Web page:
Make an effort to go to bed and wake up within a certain window each day to normalize your sleep patterns. Keep your room extremely dark and slightly chilly. Avoid electronic use in the bedroom and maintain a consistent pre-bedtime calming routine.
Especially if you’ve been TTC for a while, it can get stressful. Heck, life in general is stressful enough! However, stress does impact egg and sperm quality so trying to manage stress is important. Consider what you enjoy that reduces stress. Some ideas might be getting outside in nature, meditation (there are many different forms), gentle movement like walks or easy yoga, reading, sitting quietly with soft music, dancing it out with louder music, or talking with a loved one. It can look like a lot of different things but make sure you’re doing something to relieve your stress daily.
Toxins such as endocrine disruptors can impact your reproductive hormones. To optimize your fertility, those hormones have a balance to maintain and anything that comes in and disrupts that can hurt your fertility. Some examples of endocrine disruptors include BPA, triclosan, parabens, and phthalates. These substances mimic estrogen and can disrupt your hormone metabolism.
Do not fall for the newest sexy advertising of a detox supplement, detox diet, or quick fix to eliminate toxins. These products are simply laxatives and can do more harm than good.
How to reduce exposure to endocrine disruptors
- Store food (especially hot food and liquids) in stainless steel or glass instead of plastic. Even BPA free plastics likely use BPA alternatives such as BPS and BPF which may be just as (if not more) harmful. If you need to use plastic, wait until the food is cooled to store and do not reheat the food in the plastic container. Use wax paper, parchment paper, or beeswax dish covers instead of plastic wrap.
- Reduce canned food. You certainly don’t have to eliminate all canned foods but cans do contain BPA so we want to mitigate exposure as much as possible. The biggest offender is acidic foods because the acid will leach the BPA from the can liners quicker. Tomato products are acidic so avoid these from cans as much as possible and opt for tomato products packaged in glass instead.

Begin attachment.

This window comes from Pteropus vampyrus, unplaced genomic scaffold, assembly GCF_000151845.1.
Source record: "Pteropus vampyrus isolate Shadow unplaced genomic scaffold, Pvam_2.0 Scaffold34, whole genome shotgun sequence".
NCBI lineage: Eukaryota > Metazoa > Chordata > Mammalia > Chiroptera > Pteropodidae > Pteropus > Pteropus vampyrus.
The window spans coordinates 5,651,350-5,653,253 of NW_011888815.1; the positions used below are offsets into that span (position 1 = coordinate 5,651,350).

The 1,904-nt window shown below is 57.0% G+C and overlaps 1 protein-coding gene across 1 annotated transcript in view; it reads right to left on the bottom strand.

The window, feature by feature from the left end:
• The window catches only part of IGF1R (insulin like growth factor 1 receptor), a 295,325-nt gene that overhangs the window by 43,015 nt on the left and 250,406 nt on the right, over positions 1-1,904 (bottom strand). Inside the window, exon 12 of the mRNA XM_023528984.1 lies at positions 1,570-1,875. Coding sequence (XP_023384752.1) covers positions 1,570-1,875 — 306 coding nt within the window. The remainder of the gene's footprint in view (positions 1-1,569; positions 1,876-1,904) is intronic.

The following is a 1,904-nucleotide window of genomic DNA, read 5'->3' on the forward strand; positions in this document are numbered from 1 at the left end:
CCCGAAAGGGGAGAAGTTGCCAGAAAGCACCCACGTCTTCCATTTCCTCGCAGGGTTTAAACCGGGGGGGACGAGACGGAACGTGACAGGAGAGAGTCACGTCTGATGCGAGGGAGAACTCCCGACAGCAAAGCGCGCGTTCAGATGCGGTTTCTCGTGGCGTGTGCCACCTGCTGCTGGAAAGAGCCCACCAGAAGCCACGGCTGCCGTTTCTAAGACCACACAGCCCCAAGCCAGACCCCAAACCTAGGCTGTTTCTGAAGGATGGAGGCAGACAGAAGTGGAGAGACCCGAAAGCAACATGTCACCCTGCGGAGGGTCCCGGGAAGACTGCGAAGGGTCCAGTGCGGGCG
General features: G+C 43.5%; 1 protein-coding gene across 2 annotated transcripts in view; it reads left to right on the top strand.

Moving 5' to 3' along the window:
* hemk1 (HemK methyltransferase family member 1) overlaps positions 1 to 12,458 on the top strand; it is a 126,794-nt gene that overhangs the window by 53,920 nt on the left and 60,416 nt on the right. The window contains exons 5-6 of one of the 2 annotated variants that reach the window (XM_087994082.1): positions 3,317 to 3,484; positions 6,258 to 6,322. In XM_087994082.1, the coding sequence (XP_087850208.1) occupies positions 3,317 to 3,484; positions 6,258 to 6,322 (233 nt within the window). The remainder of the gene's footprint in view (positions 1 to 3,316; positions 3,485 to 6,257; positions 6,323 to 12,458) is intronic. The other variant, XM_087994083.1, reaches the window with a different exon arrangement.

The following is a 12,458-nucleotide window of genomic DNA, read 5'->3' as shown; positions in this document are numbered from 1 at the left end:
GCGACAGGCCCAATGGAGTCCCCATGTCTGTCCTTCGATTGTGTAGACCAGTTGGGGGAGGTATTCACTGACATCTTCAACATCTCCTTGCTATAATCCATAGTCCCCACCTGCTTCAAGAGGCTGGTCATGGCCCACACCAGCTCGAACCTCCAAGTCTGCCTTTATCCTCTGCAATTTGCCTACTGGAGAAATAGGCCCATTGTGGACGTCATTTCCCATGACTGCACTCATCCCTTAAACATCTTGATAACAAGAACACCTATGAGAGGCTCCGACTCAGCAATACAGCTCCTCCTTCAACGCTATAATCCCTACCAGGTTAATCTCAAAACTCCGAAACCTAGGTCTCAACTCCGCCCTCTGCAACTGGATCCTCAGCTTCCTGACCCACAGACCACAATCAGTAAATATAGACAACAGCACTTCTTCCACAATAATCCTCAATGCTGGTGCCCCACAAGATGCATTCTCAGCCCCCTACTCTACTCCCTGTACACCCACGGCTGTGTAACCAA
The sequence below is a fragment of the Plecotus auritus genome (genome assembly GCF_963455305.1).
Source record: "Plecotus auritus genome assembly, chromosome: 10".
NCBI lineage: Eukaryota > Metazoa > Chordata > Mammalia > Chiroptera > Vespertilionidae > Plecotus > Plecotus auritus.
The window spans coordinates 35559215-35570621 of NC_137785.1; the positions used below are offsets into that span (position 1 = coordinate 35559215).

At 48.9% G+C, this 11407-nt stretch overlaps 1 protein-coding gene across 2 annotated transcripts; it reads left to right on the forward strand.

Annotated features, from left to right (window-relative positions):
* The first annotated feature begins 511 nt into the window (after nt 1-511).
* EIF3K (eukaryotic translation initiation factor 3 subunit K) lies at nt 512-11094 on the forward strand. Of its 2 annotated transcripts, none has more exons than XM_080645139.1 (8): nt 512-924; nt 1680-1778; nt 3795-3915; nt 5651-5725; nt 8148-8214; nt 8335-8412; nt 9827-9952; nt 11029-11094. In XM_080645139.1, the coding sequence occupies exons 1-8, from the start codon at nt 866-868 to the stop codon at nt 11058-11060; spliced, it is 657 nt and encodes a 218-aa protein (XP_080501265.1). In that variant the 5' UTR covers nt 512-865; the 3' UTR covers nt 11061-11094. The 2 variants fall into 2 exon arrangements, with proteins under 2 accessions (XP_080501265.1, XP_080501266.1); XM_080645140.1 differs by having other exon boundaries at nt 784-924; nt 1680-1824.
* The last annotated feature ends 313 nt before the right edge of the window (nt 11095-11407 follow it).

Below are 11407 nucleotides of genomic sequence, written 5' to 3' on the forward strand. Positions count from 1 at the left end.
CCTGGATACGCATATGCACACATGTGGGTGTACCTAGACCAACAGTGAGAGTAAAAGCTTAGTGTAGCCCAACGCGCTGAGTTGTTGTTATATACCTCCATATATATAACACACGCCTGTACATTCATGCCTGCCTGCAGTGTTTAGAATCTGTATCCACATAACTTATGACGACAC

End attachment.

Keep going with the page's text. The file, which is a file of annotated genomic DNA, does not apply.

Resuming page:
- Don’t use hand sanitizer then handle paper receipts. Paper receipts contain BPA and hand sanitizers increase dermal penetration, meaning that it increases skin permeability and lets more BPA get absorbed through the skin.
- Avoid scented products like air fresheners and dryer sheets. Fragrance and perfumes contain phthalates. Avoid products with “fragrance” or “parfum” in the ingredients.
- Avoid skin care products that contain parabens.
- Avoid nonstick pans. Non-stick cookware contains PFAS chemicals that act as endocrine disruptors and are notorious for staying in your system for a very long time because they don’t readily break down. Use stainless steel or cast iron cookware instead.
- Avoid antibacterial soaps containing triclosan.
I know this list can get overwhelming if you haven’t considered these things before so I do NOT want you to go out and try to implement every single one of these things tomorrow. Look through this list and consider which ONE or TWO is the easiest for you to implement this week. Focus on that. After you’ve implemented that first change, move on to the next one that seems most do-able.
Reminder: sometimes fertility problems cannot be resolved via lifestyle so make sure you are working with a knowledgeable health care provider.